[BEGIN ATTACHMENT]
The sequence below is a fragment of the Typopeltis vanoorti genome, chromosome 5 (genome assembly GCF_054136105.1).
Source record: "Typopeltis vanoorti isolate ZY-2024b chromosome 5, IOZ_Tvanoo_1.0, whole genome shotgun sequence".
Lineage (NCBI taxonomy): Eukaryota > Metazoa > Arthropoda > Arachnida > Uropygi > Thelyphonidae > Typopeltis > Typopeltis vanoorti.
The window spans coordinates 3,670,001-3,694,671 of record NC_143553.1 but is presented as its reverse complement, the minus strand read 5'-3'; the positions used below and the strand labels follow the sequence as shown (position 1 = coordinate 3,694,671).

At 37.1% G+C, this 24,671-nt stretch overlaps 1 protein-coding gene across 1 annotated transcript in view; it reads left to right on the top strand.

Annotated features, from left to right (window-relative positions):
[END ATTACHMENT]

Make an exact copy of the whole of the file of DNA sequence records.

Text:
The sequence below is a fragment of the Typopeltis vanoorti genome, chromosome 5 (genome assembly GCF_054136105.1).
Source record: "Typopeltis vanoorti isolate ZY-2024b chromosome 5, IOZ_Tvanoo_1.0, whole genome shotgun sequence".
Lineage (NCBI taxonomy): Eukaryota > Metazoa > Arthropoda > Arachnida > Uropygi > Thelyphonidae > Typopeltis > Typopeltis vanoorti.
The window spans coordinates 3,670,001-3,694,671 of record NC_143553.1 but is presented as its reverse complement, the minus strand read 5'-3'; the positions used below and the strand labels follow the sequence as shown (position 1 = coordinate 3,694,671).

At 37.1% G+C, this 24,671-nt stretch overlaps 1 protein-coding gene across 1 annotated transcript in view; it reads left to right on the top strand.

Annotated features, from left to right (window-relative positions):